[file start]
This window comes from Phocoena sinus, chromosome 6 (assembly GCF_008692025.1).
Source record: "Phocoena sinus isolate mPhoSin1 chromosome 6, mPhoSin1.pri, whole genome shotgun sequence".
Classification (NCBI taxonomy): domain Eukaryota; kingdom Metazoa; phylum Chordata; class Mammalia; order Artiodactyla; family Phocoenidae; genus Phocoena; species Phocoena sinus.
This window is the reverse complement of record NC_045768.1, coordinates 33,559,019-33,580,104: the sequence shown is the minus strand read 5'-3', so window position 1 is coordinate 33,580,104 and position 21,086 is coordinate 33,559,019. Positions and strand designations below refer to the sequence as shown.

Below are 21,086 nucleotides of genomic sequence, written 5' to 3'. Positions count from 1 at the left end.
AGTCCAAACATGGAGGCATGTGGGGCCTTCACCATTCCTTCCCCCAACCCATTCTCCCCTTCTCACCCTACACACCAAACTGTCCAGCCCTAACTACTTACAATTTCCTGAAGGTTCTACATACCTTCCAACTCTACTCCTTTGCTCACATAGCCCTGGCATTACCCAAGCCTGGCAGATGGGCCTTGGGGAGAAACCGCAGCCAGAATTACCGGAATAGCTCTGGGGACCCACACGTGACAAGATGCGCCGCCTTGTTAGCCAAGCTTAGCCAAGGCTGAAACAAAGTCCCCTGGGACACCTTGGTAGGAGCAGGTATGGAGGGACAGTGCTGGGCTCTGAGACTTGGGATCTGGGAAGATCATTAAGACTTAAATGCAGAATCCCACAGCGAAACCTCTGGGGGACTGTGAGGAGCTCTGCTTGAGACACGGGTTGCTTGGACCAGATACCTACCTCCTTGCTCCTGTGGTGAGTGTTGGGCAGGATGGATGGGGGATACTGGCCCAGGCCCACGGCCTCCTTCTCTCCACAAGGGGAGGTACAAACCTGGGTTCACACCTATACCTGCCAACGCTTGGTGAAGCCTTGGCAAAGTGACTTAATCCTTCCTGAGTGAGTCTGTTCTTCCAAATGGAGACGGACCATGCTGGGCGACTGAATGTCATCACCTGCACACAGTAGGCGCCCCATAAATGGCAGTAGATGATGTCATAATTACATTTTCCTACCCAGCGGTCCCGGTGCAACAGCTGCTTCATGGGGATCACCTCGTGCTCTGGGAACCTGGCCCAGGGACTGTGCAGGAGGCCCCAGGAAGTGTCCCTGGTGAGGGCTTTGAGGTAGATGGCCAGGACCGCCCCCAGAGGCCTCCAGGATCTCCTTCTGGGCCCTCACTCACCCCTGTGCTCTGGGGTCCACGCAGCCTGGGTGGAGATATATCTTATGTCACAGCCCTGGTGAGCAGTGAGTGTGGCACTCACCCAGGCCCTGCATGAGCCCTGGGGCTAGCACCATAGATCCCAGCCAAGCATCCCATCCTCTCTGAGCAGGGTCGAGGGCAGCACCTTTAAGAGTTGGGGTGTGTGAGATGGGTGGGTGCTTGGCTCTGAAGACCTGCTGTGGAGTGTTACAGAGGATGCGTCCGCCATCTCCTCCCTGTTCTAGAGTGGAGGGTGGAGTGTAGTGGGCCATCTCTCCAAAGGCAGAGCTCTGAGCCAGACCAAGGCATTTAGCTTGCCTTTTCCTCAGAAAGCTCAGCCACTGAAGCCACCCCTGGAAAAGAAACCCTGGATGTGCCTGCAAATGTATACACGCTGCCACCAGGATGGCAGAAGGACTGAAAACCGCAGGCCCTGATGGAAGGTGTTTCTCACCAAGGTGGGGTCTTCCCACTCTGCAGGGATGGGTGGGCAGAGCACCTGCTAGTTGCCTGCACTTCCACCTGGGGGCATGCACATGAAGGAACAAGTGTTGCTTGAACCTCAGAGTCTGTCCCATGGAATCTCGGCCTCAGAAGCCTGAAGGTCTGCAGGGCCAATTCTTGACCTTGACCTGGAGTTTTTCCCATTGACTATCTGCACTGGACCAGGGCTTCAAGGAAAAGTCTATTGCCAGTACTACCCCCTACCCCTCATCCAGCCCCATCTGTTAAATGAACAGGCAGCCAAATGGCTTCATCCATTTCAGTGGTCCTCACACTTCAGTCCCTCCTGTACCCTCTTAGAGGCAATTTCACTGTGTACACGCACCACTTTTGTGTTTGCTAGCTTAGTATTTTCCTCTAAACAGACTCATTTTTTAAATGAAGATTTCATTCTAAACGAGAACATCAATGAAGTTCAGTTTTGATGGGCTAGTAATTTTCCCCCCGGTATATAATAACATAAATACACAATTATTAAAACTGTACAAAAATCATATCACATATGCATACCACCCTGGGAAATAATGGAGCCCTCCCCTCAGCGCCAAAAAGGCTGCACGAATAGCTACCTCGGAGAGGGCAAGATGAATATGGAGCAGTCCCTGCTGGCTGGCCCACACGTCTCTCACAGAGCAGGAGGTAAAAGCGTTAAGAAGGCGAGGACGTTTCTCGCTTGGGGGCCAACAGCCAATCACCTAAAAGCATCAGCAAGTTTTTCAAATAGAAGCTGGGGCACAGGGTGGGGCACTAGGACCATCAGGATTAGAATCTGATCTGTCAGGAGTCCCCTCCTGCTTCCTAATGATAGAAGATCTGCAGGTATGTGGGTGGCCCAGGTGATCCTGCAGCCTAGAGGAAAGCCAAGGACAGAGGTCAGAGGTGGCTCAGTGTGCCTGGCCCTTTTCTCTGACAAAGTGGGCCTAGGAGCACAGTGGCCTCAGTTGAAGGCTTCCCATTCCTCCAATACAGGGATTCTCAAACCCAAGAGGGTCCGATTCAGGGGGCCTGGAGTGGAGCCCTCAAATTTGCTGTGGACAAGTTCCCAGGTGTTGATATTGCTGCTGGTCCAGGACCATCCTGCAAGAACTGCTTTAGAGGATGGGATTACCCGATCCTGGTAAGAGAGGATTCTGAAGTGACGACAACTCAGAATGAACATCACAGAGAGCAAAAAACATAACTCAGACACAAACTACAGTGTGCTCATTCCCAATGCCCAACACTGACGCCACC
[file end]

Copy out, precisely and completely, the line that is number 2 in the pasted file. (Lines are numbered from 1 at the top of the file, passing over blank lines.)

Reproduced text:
Source record: "Phocoena sinus isolate mPhoSin1 chromosome 6, mPhoSin1.pri, whole genome shotgun sequence".